Squeezing Conservatives Through the Eye of a Needle
Conservative Christians not only pick and choose which Bible passages to follow, there's often a litmus test for their good deeds. Ask the next homeless man you see what he has to endure to quality for "Christian" charity. Really. Ask him.
Tony Perkins of the Family Research Council has a new plan to end poverty: Make sure children are only raised in homes with a mother and a father. Households with single mothers cause poverty, Perkins says, and of course gays and lesbians are bringing the nation to ruin. When he's pressed about evangelicals obsessing over same-sex marriage at the expense of impoverished Americans, Perkins stammers and becomes practically incoherent. He finally declares that programs to help the poor should be the responsibility of local communities (read: churches that dispense largesse conditionally) ...
"We don't think government is (the) solution for dealing with poverty. We believe that the American people who are generous in their giving, local communities who can address not just the material povery but the spiritual poverty as well... My family goes to the local homeless shelter here in Baton Rouge because we meet not only the physical needs but we share with them the spiritual needs that they have." (The hungry and vulnerable must listen to preachifying before they're given their crust of bread.) "That's what churches do. That's what the religious community does when they're empowered to do so." (via MSNBC's Martin Bashir)
In an opinion piece on the Oklahoma Daily, Trent Carson talks about filthy rich Republican politicians: I’m often told that these men, and almost all people like them, give to charity and contribute to foundations that benefit the poor every single year; that programs like welfare should be handled by charities, not the government. The church should take care of this, they say, rather than the government forcing us to be charitable by taxing us and spending our money on programs for the poor. I believe this was actually Ron Paul’s answer to a debate question. It seems obvious to me that we have charities, churches and a welfare system, and many people still can’t afford to meet a basic standard of living in this country. Removing the welfare system and placing the burden solely on charities and churches seems like a pretty obviously bad idea. The donations from the rich wouldn’t come close to meeting the basic needs of the poor, which was of great concern to Jesus, and cutting programs like welfare would leave many of the poorest people in America to die and many of our greatest cities surrounded by slums.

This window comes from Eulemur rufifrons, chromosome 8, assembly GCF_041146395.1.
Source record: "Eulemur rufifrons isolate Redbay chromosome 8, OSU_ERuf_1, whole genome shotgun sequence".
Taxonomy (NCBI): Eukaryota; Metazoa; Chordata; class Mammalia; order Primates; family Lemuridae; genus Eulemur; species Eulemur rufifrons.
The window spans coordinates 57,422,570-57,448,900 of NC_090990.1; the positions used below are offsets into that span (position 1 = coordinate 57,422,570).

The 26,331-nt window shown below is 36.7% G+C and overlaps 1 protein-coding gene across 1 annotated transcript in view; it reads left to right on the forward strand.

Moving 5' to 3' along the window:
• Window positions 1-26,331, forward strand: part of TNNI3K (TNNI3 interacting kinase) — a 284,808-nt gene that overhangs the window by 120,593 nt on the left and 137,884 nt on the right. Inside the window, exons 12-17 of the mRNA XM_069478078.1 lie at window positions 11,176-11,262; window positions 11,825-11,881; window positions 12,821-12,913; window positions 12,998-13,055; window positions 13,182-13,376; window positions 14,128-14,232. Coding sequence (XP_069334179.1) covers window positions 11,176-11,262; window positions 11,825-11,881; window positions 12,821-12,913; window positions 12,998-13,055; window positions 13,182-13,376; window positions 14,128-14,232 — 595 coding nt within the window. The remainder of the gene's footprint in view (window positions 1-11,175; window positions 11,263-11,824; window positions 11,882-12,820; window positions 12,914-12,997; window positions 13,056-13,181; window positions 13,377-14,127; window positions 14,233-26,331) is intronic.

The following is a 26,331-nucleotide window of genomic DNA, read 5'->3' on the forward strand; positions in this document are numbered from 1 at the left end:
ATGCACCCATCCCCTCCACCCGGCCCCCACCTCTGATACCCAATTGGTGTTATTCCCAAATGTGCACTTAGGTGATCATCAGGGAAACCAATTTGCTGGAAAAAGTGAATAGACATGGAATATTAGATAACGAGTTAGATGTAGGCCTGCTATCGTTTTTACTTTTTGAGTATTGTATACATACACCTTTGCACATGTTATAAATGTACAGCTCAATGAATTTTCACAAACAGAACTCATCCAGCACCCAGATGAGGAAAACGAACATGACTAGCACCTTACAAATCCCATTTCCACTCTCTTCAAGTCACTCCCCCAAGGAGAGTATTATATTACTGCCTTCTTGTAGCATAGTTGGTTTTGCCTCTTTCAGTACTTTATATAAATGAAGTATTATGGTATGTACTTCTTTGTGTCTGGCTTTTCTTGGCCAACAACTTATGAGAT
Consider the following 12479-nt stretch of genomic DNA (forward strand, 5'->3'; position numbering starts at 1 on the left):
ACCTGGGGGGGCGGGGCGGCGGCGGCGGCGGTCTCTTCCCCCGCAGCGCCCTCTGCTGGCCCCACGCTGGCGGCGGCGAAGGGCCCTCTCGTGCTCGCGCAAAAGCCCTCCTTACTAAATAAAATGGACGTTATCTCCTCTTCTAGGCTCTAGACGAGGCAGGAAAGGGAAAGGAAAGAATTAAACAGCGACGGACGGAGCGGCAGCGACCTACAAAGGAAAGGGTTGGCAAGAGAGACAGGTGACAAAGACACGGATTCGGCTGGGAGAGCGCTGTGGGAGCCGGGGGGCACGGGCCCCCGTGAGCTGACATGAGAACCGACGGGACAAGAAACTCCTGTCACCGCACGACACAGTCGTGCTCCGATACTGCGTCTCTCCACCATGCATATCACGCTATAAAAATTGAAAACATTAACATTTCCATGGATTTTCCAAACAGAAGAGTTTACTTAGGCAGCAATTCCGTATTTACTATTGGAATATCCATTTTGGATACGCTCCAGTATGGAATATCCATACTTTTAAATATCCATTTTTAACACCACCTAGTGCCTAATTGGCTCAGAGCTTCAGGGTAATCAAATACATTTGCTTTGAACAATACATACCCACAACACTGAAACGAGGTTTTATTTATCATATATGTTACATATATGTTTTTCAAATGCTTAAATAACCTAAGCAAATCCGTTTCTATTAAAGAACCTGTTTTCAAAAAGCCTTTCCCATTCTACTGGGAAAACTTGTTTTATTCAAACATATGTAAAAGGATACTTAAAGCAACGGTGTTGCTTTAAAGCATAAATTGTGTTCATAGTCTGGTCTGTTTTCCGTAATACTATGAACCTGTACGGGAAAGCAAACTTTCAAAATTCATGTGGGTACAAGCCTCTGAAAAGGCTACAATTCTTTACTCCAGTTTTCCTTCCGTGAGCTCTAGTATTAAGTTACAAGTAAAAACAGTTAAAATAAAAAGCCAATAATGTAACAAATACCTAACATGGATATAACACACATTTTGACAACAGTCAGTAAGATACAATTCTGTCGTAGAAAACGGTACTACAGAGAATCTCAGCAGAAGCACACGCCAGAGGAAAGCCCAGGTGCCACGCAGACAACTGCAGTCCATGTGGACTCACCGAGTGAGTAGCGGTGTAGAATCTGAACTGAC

Here's a quote from St. Francis of Assisi: "Where there is charity and wisdom, there is neither fear nor ignorance."
Well, that certainly leaves out the Vatican and fundamentalist pastors. (Painting, above right, by Dan Gheno)
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